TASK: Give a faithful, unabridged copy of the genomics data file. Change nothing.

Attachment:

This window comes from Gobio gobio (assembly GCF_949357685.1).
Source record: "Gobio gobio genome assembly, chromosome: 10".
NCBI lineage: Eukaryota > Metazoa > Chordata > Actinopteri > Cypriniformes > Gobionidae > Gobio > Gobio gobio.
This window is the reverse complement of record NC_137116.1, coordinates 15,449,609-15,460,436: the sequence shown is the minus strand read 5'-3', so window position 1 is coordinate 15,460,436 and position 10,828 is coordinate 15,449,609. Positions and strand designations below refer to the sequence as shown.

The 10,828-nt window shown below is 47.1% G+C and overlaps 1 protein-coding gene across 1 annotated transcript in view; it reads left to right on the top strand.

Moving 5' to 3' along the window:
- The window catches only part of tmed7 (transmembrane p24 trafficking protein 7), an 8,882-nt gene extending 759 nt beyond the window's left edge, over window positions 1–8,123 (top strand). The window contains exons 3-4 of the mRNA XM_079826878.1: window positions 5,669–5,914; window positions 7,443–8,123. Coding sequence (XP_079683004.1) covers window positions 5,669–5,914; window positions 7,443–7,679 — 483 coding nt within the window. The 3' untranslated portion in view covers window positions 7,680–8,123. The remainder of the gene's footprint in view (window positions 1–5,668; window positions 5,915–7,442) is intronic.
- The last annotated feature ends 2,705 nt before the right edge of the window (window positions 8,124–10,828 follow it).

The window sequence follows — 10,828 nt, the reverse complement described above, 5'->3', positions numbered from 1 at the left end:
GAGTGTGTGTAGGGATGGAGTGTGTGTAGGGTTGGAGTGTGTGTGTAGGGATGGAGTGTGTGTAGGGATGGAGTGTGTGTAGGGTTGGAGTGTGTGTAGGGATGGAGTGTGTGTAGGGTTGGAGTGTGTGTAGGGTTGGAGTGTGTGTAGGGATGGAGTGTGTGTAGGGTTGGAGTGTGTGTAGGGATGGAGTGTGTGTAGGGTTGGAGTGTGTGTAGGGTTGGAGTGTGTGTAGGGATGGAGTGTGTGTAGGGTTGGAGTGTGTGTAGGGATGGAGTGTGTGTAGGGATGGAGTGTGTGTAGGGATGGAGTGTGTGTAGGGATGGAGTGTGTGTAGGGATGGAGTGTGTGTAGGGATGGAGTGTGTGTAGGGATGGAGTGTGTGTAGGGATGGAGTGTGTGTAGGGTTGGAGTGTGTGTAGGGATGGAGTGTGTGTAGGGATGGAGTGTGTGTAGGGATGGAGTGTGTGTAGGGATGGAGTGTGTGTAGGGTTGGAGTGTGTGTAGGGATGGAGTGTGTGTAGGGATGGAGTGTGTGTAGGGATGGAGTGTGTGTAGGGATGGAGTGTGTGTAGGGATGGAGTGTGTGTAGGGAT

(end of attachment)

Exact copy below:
This window comes from Gobio gobio (assembly GCF_949357685.1).
Source record: "Gobio gobio genome assembly, chromosome: 10".
NCBI lineage: Eukaryota > Metazoa > Chordata > Actinopteri > Cypriniformes > Gobionidae > Gobio > Gobio gobio.
This window is the reverse complement of record NC_137116.1, coordinates 15,449,609-15,460,436: the sequence shown is the minus strand read 5'-3', so window position 1 is coordinate 15,460,436 and position 10,828 is coordinate 15,449,609. Positions and strand designations below refer to the sequence as shown.

The 10,828-nt window shown below is 47.1% G+C and overlaps 1 protein-coding gene across 1 annotated transcript in view; it reads left to right on the top strand.

Moving 5' to 3' along the window:
- The window catches only part of tmed7 (transmembrane p24 trafficking protein 7), an 8,882-nt gene extending 759 nt beyond the window's left edge, over window positions 1–8,123 (top strand). The window contains exons 3-4 of the mRNA XM_079826878.1: window positions 5,669–5,914; window positions 7,443–8,123. Coding sequence (XP_079683004.1) covers window positions 5,669–5,914; window positions 7,443–7,679 — 483 coding nt within the window. The 3' untranslated portion in view covers window positions 7,680–8,123. The remainder of the gene's footprint in view (window positions 1–5,668; window positions 5,915–7,442) is intronic.
- The last annotated feature ends 2,705 nt before the right edge of the window (window positions 8,124–10,828 follow it).

The window sequence follows — 10,828 nt, the reverse complement described above, 5'->3', positions numbered from 1 at the left end:
GAGTGTGTGTAGGGATGGAGTGTGTGTAGGGTTGGAGTGTGTGTGTAGGGATGGAGTGTGTGTAGGGATGGAGTGTGTGTAGGGTTGGAGTGTGTGTAGGGATGGAGTGTGTGTAGGGTTGGAGTGTGTGTAGGGTTGGAGTGTGTGTAGGGATGGAGTGTGTGTAGGGTTGGAGTGTGTGTAGGGATGGAGTGTGTGTAGGGTTGGAGTGTGTGTAGGGTTGGAGTGTGTGTAGGGATGGAGTGTGTGTAGGGTTGGAGTGTGTGTAGGGATGGAGTGTGTGTAGGGATGGAGTGTGTGTAGGGATGGAGTGTGTGTAGGGATGGAGTGTGTGTAGGGATGGAGTGTGTGTAGGGATGGAGTGTGTGTAGGGATGGAGTGTGTGTAGGGATGGAGTGTGTGTAGGGTTGGAGTGTGTGTAGGGATGGAGTGTGTGTAGGGATGGAGTGTGTGTAGGGATGGAGTGTGTGTAGGGATGGAGTGTGTGTAGGGTTGGAGTGTGTGTAGGGATGGAGTGTGTGTAGGGATGGAGTGTGTGTAGGGATGGAGTGTGTGTAGGGATGGAGTGTGTGTAGGGATGGAGTGTGTGTAGGGAT